DBS had no policies or practices in place. We still have a lot of clients' confidential data in our pen drives and hard disks. There wasn't such a thing as a work culture. On one instance, there was no power in the office and we had to wait in the heat (April in Ahmedabad is hot!) and we werent allowed to leave even though we couldnt work unless the power was back.
DBS also tried to get consulting work done for free from the faculty of various b-schools through us. They asked us to approach our faculty and seek help about the company's problems. They had even asked us to harvest contacts from our faculty which would help them to increase their business. We escaped this task by making the excuse that the faculty was on leave and unreachable. Frustrated with the poor working conditions and the uncertainty associated with our stipend, we finally decided to stop working. The firm remained unfettered. They knew that we werent working but still they made it a point to see that we were there each day (Saturdays included) from 9 am to 6:30 pm.
A few more interesting facts about the company and the CMD. The firm has a corporate profile including a list of clients. Upon inquiry, we discovered that the list was fake and those firms werent clients of DBS. Also, the CMDs qualifications in the companys corporate profile said that he was an MBA in Finance whereas his LinkedIn profile mentioned that he was an MBA in Marketing from a not-so-reputed b-school in Ahmedabad. The Assistant Vice President of the firm was a fulltime MBA student at the same not-so-reputed b-school in Ahmedabad. The firm had just one full time analyst and got most of its work done through interns who obviously werent paid.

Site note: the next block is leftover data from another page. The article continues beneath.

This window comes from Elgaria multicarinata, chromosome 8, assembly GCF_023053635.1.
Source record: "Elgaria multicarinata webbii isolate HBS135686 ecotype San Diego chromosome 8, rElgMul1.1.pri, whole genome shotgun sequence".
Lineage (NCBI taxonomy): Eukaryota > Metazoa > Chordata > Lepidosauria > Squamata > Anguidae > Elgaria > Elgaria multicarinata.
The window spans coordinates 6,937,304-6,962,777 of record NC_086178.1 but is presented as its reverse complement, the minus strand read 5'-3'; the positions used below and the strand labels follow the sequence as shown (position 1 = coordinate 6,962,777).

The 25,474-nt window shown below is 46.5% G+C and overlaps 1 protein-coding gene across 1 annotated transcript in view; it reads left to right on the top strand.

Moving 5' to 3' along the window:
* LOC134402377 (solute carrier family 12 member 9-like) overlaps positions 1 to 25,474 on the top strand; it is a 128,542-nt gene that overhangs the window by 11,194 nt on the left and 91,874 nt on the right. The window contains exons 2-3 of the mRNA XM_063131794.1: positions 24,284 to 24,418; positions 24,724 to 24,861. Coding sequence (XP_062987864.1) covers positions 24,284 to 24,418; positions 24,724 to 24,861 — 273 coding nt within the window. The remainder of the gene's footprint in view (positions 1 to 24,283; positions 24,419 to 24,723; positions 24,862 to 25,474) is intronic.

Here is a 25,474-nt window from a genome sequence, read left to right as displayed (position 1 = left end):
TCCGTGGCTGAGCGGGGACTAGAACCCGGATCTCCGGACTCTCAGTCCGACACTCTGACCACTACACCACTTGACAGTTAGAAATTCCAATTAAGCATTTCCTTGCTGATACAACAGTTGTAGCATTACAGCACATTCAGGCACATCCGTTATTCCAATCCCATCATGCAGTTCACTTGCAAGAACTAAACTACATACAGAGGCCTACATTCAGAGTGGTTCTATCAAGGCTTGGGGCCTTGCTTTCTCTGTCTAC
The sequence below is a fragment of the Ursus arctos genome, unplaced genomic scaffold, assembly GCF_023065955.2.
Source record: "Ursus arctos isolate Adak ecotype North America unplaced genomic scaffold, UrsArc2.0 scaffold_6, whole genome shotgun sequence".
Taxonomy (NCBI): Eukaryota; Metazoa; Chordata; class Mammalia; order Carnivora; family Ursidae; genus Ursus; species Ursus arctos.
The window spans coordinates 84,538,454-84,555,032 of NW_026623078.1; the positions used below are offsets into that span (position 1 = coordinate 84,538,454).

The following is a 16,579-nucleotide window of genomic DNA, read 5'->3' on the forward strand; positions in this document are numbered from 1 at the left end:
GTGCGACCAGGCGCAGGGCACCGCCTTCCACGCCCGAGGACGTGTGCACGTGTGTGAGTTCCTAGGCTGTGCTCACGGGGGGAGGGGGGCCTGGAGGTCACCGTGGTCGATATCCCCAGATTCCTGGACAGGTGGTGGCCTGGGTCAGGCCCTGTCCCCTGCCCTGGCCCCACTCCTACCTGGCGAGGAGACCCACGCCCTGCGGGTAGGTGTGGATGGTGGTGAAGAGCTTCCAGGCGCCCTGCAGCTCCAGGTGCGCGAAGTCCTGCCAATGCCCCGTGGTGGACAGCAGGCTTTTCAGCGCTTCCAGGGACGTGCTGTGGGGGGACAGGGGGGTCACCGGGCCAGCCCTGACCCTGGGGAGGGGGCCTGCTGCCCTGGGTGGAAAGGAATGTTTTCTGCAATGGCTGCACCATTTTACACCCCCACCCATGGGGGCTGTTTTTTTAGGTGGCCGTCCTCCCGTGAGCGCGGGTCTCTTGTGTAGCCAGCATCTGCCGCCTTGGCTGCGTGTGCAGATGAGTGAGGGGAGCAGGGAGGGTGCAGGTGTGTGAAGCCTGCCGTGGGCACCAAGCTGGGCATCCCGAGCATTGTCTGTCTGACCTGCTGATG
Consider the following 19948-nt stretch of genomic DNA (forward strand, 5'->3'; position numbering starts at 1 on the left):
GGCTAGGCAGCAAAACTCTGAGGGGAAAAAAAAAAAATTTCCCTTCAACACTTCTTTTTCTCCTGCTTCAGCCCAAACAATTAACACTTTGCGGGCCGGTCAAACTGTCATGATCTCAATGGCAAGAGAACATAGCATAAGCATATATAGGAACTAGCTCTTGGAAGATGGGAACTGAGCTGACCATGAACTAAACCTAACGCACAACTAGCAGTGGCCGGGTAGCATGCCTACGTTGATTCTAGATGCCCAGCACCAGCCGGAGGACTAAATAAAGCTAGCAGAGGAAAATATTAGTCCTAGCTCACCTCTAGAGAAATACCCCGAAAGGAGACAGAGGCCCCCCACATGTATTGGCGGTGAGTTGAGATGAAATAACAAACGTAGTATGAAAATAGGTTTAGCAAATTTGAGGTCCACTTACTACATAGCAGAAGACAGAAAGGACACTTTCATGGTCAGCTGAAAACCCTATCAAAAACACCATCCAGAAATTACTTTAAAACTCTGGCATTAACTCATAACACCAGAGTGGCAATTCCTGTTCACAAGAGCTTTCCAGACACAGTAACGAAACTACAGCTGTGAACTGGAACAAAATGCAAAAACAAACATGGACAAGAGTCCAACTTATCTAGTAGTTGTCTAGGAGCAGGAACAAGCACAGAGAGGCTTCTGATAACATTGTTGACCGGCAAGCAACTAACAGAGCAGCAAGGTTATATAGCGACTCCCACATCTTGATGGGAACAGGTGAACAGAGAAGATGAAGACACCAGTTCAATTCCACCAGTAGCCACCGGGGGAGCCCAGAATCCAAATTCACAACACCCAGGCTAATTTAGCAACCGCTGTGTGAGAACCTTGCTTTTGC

Looking back, the internship experience turned out to be a sham, and I feel exploited at the end of the summer internship.
So, some advice to all those of you who are in your first year and would soon appear for summer placement interviews. If you come across an investment banking start-up in Ahmedabad which promises to pay a good stipend, beware!
The Author is a second year MBA (Finance) student of a well known b-school. Before starting his MBA, he worked at Goldman Sachs Services Pvt Ltd. He is interested in the areas of finance and advertising, is a technology enthusiast and a voracious reader.